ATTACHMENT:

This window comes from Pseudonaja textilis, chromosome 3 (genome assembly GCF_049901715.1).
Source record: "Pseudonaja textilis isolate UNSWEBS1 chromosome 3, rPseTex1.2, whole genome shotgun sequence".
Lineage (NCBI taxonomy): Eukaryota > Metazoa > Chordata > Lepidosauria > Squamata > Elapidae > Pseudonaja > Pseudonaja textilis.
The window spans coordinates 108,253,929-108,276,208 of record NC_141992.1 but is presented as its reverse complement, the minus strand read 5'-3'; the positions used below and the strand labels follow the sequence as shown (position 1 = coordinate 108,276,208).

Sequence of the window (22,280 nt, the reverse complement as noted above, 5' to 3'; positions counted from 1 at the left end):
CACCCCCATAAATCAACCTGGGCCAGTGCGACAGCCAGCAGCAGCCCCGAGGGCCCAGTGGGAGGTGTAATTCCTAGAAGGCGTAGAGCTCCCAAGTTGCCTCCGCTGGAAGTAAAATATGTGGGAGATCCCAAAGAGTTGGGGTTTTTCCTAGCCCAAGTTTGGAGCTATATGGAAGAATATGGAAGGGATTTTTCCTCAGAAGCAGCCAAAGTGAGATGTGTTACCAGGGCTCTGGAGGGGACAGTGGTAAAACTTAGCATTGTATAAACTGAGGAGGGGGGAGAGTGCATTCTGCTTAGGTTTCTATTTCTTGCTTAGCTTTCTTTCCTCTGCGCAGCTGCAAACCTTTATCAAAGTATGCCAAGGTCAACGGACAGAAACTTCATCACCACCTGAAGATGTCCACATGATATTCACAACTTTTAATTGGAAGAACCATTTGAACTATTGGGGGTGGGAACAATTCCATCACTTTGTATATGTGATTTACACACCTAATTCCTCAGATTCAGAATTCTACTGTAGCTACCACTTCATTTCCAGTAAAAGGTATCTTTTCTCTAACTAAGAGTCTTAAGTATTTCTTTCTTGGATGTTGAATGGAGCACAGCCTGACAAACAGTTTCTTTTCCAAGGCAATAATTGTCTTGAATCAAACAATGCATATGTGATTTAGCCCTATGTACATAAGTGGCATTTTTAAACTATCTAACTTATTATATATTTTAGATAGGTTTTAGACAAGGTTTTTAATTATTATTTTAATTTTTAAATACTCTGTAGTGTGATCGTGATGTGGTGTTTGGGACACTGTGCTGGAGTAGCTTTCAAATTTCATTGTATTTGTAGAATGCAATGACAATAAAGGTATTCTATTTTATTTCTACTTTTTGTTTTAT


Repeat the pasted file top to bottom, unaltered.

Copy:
This window comes from Pseudonaja textilis, chromosome 3 (genome assembly GCF_049901715.1).
Source record: "Pseudonaja textilis isolate UNSWEBS1 chromosome 3, rPseTex1.2, whole genome shotgun sequence".
Lineage (NCBI taxonomy): Eukaryota > Metazoa > Chordata > Lepidosauria > Squamata > Elapidae > Pseudonaja > Pseudonaja textilis.
The window spans coordinates 108,253,929-108,276,208 of record NC_141992.1 but is presented as its reverse complement, the minus strand read 5'-3'; the positions used below and the strand labels follow the sequence as shown (position 1 = coordinate 108,276,208).

Sequence of the window (22,280 nt, the reverse complement as noted above, 5' to 3'; positions counted from 1 at the left end):
CACCCCCATAAATCAACCTGGGCCAGTGCGACAGCCAGCAGCAGCCCCGAGGGCCCAGTGGGAGGTGTAATTCCTAGAAGGCGTAGAGCTCCCAAGTTGCCTCCGCTGGAAGTAAAATATGTGGGAGATCCCAAAGAGTTGGGGTTTTTCCTAGCCCAAGTTTGGAGCTATATGGAAGAATATGGAAGGGATTTTTCCTCAGAAGCAGCCAAAGTGAGATGTGTTACCAGGGCTCTGGAGGGGACAGTGGTAAAACTTAGCATTGTATAAACTGAGGAGGGGGGAGAGTGCATTCTGCTTAGGTTTCTATTTCTTGCTTAGCTTTCTTTCCTCTGCGCAGCTGCAAACCTTTATCAAAGTATGCCAAGGTCAACGGACAGAAACTTCATCACCACCTGAAGATGTCCACATGATATTCACAACTTTTAATTGGAAGAACCATTTGAACTATTGGGGGTGGGAACAATTCCATCACTTTGTATATGTGATTTACACACCTAATTCCTCAGATTCAGAATTCTACTGTAGCTACCACTTCATTTCCAGTAAAAGGTATCTTTTCTCTAACTAAGAGTCTTAAGTATTTCTTTCTTGGATGTTGAATGGAGCACAGCCTGACAAACAGTTTCTTTTCCAAGGCAATAATTGTCTTGAATCAAACAATGCATATGTGATTTAGCCCTATGTACATAAGTGGCATTTTTAAACTATCTAACTTATTATATATTTTAGATAGGTTTTAGACAAGGTTTTTAATTATTATTTTAATTTTTAAATACTCTGTAGTGTGATCGTGATGTGGTGTTTGGGACACTGTGCTGGAGTAGCTTTCAAATTTCATTGTATTTGTAGAATGCAATGACAATAAAGGTATTCTATTTTATTTCTACTTTTTGTTTTAT